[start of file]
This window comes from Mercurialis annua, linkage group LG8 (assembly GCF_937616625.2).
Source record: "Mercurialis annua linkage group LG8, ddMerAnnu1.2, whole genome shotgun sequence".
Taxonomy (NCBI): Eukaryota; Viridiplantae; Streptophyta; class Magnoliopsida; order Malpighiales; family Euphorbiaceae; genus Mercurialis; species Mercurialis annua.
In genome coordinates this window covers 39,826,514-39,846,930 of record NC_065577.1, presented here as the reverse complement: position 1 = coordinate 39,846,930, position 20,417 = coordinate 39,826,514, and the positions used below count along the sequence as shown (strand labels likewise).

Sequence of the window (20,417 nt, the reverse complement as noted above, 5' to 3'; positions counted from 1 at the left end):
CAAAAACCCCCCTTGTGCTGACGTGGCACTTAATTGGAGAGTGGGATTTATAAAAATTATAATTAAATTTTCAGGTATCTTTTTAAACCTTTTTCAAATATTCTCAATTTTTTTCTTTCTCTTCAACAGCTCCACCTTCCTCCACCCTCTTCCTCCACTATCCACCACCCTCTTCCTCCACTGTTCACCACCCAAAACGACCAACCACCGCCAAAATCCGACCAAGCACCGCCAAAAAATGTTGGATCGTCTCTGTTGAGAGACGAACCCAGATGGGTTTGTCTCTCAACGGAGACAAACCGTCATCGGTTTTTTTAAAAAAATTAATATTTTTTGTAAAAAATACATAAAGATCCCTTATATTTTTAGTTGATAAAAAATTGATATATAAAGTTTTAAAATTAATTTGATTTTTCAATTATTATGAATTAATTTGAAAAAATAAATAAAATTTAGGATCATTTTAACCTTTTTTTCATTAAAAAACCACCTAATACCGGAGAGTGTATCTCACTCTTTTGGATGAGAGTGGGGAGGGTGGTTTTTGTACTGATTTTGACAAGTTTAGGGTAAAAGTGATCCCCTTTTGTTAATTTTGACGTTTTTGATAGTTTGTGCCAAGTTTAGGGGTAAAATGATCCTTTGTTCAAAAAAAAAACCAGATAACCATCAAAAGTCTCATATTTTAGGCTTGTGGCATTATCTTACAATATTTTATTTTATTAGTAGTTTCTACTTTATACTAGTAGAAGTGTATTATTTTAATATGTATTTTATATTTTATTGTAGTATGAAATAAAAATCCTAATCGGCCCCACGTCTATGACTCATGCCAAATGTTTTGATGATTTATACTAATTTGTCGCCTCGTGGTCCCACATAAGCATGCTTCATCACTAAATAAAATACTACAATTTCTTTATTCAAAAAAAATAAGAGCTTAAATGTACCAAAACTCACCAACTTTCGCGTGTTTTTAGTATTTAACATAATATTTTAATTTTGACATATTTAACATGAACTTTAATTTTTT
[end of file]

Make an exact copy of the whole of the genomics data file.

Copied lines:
This window comes from Mercurialis annua, linkage group LG8 (assembly GCF_937616625.2).
Source record: "Mercurialis annua linkage group LG8, ddMerAnnu1.2, whole genome shotgun sequence".
Taxonomy (NCBI): Eukaryota; Viridiplantae; Streptophyta; class Magnoliopsida; order Malpighiales; family Euphorbiaceae; genus Mercurialis; species Mercurialis annua.
In genome coordinates this window covers 39,826,514-39,846,930 of record NC_065577.1, presented here as the reverse complement: position 1 = coordinate 39,846,930, position 20,417 = coordinate 39,826,514, and the positions used below count along the sequence as shown (strand labels likewise).

Sequence of the window (20,417 nt, the reverse complement as noted above, 5' to 3'; positions counted from 1 at the left end):
CAAAAACCCCCCTTGTGCTGACGTGGCACTTAATTGGAGAGTGGGATTTATAAAAATTATAATTAAATTTTCAGGTATCTTTTTAAACCTTTTTCAAATATTCTCAATTTTTTTCTTTCTCTTCAACAGCTCCACCTTCCTCCACCCTCTTCCTCCACTATCCACCACCCTCTTCCTCCACTGTTCACCACCCAAAACGACCAACCACCGCCAAAATCCGACCAAGCACCGCCAAAAAATGTTGGATCGTCTCTGTTGAGAGACGAACCCAGATGGGTTTGTCTCTCAACGGAGACAAACCGTCATCGGTTTTTTTAAAAAAATTAATATTTTTTGTAAAAAATACATAAAGATCCCTTATATTTTTAGTTGATAAAAAATTGATATATAAAGTTTTAAAATTAATTTGATTTTTCAATTATTATGAATTAATTTGAAAAAATAAATAAAATTTAGGATCATTTTAACCTTTTTTTCATTAAAAAACCACCTAATACCGGAGAGTGTATCTCACTCTTTTGGATGAGAGTGGGGAGGGTGGTTTTTGTACTGATTTTGACAAGTTTAGGGTAAAAGTGATCCCCTTTTGTTAATTTTGACGTTTTTGATAGTTTGTGCCAAGTTTAGGGGTAAAATGATCCTTTGTTCAAAAAAAAAACCAGATAACCATCAAAAGTCTCATATTTTAGGCTTGTGGCATTATCTTACAATATTTTATTTTATTAGTAGTTTCTACTTTATACTAGTAGAAGTGTATTATTTTAATATGTATTTTATATTTTATTGTAGTATGAAATAAAAATCCTAATCGGCCCCACGTCTATGACTCATGCCAAATGTTTTGATGATTTATACTAATTTGTCGCCTCGTGGTCCCACATAAGCATGCTTCATCACTAAATAAAATACTACAATTTCTTTATTCAAAAAAAATAAGAGCTTAAATGTACCAAAACTCACCAACTTTCGCGTGTTTTTAGTATTTAACATAATATTTTAATTTTGACATATTTAACATGAACTTTAATTTTTT